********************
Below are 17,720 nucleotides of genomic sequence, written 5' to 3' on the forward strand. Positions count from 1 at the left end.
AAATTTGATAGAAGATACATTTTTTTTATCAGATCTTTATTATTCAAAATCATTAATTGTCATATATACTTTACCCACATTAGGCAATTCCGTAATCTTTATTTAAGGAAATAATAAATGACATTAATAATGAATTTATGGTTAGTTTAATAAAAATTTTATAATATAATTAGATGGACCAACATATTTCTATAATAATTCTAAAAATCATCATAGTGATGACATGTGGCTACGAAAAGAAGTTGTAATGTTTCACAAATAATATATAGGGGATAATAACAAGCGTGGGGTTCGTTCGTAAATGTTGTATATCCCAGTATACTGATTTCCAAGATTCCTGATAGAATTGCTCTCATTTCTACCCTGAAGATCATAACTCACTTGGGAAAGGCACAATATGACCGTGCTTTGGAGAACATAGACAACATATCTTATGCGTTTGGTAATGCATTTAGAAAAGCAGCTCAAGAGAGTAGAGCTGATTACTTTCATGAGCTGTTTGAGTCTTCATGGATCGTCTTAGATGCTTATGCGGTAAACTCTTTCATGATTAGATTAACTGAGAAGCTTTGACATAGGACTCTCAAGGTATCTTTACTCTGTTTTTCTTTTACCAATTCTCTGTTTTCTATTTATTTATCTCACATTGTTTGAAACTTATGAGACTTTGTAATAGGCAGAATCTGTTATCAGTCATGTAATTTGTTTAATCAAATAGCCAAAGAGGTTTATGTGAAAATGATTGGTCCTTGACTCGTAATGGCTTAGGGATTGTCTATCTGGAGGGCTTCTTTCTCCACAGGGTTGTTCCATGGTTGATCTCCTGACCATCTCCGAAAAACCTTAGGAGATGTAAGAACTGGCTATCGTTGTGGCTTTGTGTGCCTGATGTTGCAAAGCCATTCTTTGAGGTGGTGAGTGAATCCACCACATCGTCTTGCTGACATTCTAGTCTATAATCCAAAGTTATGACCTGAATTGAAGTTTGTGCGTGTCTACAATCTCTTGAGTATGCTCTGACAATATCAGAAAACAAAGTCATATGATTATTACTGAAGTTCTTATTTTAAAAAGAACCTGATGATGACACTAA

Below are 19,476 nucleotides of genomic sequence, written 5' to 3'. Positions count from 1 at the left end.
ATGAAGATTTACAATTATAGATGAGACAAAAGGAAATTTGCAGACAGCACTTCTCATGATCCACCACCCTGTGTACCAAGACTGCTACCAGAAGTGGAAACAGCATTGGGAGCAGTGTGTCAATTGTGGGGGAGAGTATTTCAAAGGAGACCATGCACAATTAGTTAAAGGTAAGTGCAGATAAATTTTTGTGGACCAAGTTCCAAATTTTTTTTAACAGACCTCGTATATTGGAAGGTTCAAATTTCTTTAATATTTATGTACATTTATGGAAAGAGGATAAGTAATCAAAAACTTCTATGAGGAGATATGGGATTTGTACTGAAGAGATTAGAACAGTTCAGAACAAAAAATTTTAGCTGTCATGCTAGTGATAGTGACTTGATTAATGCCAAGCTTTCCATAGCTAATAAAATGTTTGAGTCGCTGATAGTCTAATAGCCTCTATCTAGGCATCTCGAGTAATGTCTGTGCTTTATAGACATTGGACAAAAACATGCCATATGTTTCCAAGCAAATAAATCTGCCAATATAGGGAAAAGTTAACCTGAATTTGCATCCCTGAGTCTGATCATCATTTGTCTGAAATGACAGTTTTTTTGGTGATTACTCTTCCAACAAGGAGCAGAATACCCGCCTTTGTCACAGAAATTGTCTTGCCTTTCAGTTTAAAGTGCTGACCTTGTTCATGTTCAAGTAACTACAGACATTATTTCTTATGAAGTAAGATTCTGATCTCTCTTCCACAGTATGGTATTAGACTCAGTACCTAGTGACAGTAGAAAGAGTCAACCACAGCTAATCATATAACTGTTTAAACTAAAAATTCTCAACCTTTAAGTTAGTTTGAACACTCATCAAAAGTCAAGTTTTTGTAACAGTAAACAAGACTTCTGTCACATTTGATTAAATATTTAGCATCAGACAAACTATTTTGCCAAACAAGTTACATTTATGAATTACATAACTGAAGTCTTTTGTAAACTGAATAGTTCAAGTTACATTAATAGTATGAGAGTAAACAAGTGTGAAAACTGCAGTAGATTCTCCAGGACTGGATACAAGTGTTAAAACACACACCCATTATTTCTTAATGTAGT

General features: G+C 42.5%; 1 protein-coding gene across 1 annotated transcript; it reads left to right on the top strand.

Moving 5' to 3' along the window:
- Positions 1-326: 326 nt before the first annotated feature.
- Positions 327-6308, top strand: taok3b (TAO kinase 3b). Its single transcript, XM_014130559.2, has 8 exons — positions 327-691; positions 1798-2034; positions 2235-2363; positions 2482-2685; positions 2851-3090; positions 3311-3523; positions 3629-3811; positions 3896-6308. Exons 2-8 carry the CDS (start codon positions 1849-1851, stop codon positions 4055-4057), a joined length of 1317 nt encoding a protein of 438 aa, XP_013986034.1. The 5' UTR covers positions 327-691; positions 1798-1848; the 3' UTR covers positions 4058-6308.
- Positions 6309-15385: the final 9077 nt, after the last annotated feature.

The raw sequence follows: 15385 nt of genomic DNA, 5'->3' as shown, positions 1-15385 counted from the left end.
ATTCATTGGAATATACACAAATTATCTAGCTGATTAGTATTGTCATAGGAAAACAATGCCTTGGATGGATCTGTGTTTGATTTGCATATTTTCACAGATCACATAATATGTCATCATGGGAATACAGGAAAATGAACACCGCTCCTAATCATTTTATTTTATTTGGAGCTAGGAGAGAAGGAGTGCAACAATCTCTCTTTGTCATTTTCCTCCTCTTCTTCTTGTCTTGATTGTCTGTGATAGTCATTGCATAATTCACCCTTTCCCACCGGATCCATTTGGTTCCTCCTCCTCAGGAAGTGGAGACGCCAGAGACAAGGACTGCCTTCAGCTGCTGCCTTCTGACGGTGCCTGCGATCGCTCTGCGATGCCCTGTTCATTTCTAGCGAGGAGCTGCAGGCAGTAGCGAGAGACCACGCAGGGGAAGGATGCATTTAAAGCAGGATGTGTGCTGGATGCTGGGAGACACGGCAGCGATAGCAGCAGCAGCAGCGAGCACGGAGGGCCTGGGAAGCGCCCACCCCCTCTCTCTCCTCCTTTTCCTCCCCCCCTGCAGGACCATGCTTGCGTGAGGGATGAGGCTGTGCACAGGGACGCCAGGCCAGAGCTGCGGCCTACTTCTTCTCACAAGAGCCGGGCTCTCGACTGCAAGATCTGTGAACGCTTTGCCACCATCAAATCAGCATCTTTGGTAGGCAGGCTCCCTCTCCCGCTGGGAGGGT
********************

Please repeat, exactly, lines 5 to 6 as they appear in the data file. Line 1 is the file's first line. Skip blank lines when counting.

General features: G+C 42.5%; 1 protein-coding gene across 1 annotated transcript; it reads left to right on the top strand.

Moving 5' to 3' along the window: